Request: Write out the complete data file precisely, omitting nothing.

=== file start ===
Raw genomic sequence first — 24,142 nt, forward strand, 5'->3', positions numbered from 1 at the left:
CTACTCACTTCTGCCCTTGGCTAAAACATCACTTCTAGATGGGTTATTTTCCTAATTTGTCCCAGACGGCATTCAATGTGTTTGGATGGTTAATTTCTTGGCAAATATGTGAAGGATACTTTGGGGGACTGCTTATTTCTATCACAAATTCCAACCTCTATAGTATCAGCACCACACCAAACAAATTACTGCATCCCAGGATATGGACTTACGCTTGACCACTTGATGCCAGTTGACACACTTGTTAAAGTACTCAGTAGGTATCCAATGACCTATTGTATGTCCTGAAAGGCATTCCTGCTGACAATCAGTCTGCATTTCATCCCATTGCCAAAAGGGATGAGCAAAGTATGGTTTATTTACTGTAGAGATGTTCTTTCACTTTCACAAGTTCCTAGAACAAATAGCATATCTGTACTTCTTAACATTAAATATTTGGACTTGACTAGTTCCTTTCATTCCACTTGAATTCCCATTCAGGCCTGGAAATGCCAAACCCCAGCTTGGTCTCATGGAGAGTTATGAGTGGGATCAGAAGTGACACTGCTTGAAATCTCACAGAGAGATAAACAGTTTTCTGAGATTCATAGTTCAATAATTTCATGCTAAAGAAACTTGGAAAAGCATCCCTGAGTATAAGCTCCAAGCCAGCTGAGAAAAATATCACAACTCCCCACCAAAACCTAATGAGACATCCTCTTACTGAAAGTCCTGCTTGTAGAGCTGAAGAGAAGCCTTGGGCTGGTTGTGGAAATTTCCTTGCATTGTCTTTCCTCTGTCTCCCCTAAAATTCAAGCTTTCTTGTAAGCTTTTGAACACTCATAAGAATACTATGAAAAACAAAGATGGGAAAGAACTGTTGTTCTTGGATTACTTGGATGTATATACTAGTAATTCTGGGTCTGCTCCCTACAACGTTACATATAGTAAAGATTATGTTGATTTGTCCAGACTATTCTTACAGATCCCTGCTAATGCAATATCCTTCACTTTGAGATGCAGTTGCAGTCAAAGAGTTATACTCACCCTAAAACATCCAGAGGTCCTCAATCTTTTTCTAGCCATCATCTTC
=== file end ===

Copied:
Raw genomic sequence first — 24,142 nt, forward strand, 5'->3', positions numbered from 1 at the left:
CTACTCACTTCTGCCCTTGGCTAAAACATCACTTCTAGATGGGTTATTTTCCTAATTTGTCCCAGACGGCATTCAATGTGTTTGGATGGTTAATTTCTTGGCAAATATGTGAAGGATACTTTGGGGGACTGCTTATTTCTATCACAAATTCCAACCTCTATAGTATCAGCACCACACCAAACAAATTACTGCATCCCAGGATATGGACTTACGCTTGACCACTTGATGCCAGTTGACACACTTGTTAAAGTACTCAGTAGGTATCCAATGACCTATTGTATGTCCTGAAAGGCATTCCTGCTGACAATCAGTCTGCATTTCATCCCATTGCCAAAAGGGATGAGCAAAGTATGGTTTATTTACTGTAGAGATGTTCTTTCACTTTCACAAGTTCCTAGAACAAATAGCATATCTGTACTTCTTAACATTAAATATTTGGACTTGACTAGTTCCTTTCATTCCACTTGAATTCCCATTCAGGCCTGGAAATGCCAAACCCCAGCTTGGTCTCATGGAGAGTTATGAGTGGGATCAGAAGTGACACTGCTTGAAATCTCACAGAGAGATAAACAGTTTTCTGAGATTCATAGTTCAATAATTTCATGCTAAAGAAACTTGGAAAAGCATCCCTGAGTATAAGCTCCAAGCCAGCTGAGAAAAATATCACAACTCCCCACCAAAACCTAATGAGACATCCTCTTACTGAAAGTCCTGCTTGTAGAGCTGAAGAGAAGCCTTGGGCTGGTTGTGGAAATTTCCTTGCATTGTCTTTCCTCTGTCTCCCCTAAAATTCAAGCTTTCTTGTAAGCTTTTGAACACTCATAAGAATACTATGAAAAACAAAGATGGGAAAGAACTGTTGTTCTTGGATTACTTGGATGTATATACTAGTAATTCTGGGTCTGCTCCCTACAACGTTACATATAGTAAAGATTATGTTGATTTGTCCAGACTATTCTTACAGATCCCTGCTAATGCAATATCCTTCACTTTGAGATGCAGTTGCAGTCAAAGAGTTATACTCACCCTAAAACATCCAGAGGTCCTCAATCTTTTTCTAGCCATCATCTTC